|Recipient of an agricultural microloan through lendwithcare|
© CARE/Nancy Thomas
The last time I visited Cambodia was in 2005 and as I walked out into the humid night air and towards Phnom Penh’s visibly transforming skyline, I was eager to find out how Cambodia had changed since my last visit.
This time I was not visiting Cambodia as a tourist but on behalf of CARE International UK, and lendwithcare. And before I had even reached my hotel in the heart of Phnom Penh I was struck by aspects of this rapidly developing country that I did not see (or at least notice) when I visited in 2005. Three particular aspects stood out to me over the next few days: Firstly, there are a lot of non-governmental organisations (NGOs) working in Cambodia (in fact there are 3,000 NGOs currently registered with the Ministry of the Interior); secondly, a growing economy has led to increased migration to the cities, especially to find work in one of the growing number of garment factories (predominantly owned by South Korean and Chinese companies) on the outskirts of Phnom Penh; and thirdly, the microfinance sector has undergone very rapid growth.
My first observation should have been expected. Years of war and internal conflict made it impossible for Cambodia to take part in the economic development experienced by many of its neighbours towards the end of the 20th Century and when the fighting did eventually stop in 1991, Cambodia and its people were left war-torn and devastated. Over the last two decades this has started to change and in recent years, as my second observation indicates, some powerful regional investors have started to play for big stakes in Cambodia’s economy. In fact South Korea, China and Japan invested a combined $762.6m in Cambodia last year, representing 33% of total foreign investment, and all three replacing the UK as Cambodia’s largest foreign investor.
|A Village Savings and Loans Group in Koh Kong Province (CARE Cambodia)|
© CARE/Nancy Thomas
Despite this growth, Cambodia remains one of Asia’s poorest countries (57.8% of the population live on less than $2 a day) and social development has not managed to keep pace with economic. When I met with the CARE country office in Phnom Penh they explained that development has been concentrated in Cambodia and has resulted in ‘increasing inequality between urban and rural areas, between rich and poor and for socially excluded groups … and the disparities in health, education and employment opportunities between different areas of the country and between different population groups, remains substantial.’ All of which provides an understandable context to the large number of NGOs I observed working in Cambodia. Also, I quickly discovered that this disproportionately high number of registered NGOs is actually misleading since a lot are inactive and have ceased (or never in fact started) operations.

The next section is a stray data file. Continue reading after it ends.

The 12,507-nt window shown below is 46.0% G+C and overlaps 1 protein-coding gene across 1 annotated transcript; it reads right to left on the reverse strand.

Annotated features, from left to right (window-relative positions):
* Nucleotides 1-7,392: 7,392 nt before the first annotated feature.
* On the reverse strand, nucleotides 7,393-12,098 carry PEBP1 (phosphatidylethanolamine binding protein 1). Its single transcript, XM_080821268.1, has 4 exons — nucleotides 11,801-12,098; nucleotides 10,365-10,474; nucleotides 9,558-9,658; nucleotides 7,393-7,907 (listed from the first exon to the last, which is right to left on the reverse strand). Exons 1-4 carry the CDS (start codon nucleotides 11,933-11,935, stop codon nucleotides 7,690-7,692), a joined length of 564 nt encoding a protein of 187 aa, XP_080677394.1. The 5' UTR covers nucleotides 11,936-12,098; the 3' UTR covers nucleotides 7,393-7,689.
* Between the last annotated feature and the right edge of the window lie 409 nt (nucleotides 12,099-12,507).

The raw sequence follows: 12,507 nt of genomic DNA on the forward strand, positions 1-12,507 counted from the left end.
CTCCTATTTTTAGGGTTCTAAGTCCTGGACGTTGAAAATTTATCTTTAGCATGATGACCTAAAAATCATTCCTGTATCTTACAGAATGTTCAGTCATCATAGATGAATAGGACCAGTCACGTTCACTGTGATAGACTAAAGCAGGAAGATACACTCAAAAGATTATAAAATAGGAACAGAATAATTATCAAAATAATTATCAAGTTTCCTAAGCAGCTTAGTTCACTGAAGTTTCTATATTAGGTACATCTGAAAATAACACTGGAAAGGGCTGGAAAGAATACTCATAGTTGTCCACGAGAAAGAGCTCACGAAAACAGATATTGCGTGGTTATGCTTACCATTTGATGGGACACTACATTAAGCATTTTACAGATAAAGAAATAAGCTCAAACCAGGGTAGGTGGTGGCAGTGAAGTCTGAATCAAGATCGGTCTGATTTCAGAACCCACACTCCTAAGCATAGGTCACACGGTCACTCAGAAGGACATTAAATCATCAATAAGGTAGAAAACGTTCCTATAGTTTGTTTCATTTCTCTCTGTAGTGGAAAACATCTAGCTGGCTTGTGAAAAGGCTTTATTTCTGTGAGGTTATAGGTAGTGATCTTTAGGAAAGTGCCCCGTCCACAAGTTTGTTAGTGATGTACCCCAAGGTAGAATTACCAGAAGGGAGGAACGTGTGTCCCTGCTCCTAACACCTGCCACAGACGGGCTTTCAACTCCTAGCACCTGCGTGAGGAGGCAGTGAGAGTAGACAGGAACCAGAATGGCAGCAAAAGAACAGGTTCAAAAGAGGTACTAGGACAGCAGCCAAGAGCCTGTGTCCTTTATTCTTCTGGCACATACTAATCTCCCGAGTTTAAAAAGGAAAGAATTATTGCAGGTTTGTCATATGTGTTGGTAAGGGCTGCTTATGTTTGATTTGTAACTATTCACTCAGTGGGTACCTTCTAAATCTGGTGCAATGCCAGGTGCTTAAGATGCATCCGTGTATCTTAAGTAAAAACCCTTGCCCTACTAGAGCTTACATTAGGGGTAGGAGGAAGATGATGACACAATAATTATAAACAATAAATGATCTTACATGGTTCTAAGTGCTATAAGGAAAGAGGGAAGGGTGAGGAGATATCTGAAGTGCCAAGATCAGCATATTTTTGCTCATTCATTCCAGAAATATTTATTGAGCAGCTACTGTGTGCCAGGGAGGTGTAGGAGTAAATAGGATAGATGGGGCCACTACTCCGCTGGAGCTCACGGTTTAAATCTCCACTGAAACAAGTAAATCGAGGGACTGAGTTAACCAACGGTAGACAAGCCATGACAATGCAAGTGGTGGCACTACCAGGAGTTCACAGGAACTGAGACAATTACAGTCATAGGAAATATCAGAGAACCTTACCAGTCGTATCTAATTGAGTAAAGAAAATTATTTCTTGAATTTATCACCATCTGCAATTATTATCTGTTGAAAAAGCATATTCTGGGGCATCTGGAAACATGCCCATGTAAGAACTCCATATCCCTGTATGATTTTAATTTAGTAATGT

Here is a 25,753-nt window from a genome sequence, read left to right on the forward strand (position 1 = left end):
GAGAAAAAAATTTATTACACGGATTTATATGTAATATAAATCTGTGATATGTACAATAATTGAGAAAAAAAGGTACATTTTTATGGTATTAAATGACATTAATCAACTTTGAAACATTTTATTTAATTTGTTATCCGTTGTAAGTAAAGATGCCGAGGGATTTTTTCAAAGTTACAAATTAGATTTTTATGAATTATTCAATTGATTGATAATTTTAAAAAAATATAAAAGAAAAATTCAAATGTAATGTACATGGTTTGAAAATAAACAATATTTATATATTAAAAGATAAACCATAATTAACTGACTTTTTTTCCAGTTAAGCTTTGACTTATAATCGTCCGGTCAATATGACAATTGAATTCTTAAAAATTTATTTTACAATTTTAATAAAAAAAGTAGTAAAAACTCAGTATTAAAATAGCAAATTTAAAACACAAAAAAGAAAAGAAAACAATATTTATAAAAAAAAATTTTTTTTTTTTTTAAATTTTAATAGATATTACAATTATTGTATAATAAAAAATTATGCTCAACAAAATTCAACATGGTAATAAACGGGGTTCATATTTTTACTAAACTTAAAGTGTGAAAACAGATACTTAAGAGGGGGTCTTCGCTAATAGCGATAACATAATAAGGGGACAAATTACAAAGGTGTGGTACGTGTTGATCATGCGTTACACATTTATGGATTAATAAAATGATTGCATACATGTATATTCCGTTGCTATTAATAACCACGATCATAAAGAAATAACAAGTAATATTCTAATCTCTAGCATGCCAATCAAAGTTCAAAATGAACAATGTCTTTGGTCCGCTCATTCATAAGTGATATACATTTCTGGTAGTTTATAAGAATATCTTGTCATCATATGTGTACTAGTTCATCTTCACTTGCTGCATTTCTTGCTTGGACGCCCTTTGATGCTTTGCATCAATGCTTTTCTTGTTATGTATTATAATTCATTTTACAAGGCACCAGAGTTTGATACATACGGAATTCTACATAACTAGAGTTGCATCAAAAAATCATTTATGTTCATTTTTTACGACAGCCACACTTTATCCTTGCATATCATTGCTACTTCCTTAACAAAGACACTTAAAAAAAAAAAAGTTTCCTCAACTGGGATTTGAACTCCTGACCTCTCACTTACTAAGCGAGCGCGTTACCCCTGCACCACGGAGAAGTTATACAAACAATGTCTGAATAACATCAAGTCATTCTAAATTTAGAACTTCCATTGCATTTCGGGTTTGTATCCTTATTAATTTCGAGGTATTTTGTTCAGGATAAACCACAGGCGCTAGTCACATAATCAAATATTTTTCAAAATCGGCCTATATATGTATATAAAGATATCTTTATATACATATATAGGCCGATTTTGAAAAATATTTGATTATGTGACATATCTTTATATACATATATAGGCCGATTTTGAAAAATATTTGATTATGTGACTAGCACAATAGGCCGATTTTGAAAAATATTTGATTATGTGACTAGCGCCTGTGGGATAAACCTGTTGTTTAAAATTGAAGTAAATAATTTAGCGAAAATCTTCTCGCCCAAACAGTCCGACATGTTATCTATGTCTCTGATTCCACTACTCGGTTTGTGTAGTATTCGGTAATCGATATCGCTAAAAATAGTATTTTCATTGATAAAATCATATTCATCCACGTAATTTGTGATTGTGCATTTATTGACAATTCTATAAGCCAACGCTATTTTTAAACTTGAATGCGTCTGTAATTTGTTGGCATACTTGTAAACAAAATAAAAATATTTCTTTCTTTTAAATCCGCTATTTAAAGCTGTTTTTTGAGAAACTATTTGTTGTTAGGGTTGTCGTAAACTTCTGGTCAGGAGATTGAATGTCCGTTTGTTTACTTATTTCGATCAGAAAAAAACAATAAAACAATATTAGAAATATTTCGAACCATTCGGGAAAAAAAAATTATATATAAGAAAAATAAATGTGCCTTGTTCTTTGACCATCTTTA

My second and third observations were equally predictable. After all, it would be unusual to visit a developing country today without sharing the experience with a businessman from China or stumbling across the branch of some local microfinance institution. However, when I visited Cambodia this time, I was quite surprised by the speed with which both had come to dominate Cambodia’s economic landscape. The growth of the latter is particularly important to me since microfinance, and providing fair and effective financial services to the poor, is a key part of CARE’s work and I was eager to find out what impact this influx was having on the poor. The well-publicised cases of aggressive money lending practices in India and the devastating over-indebtedness this contributed to undoubtedly springs to mind when you think of market saturation of microfinance.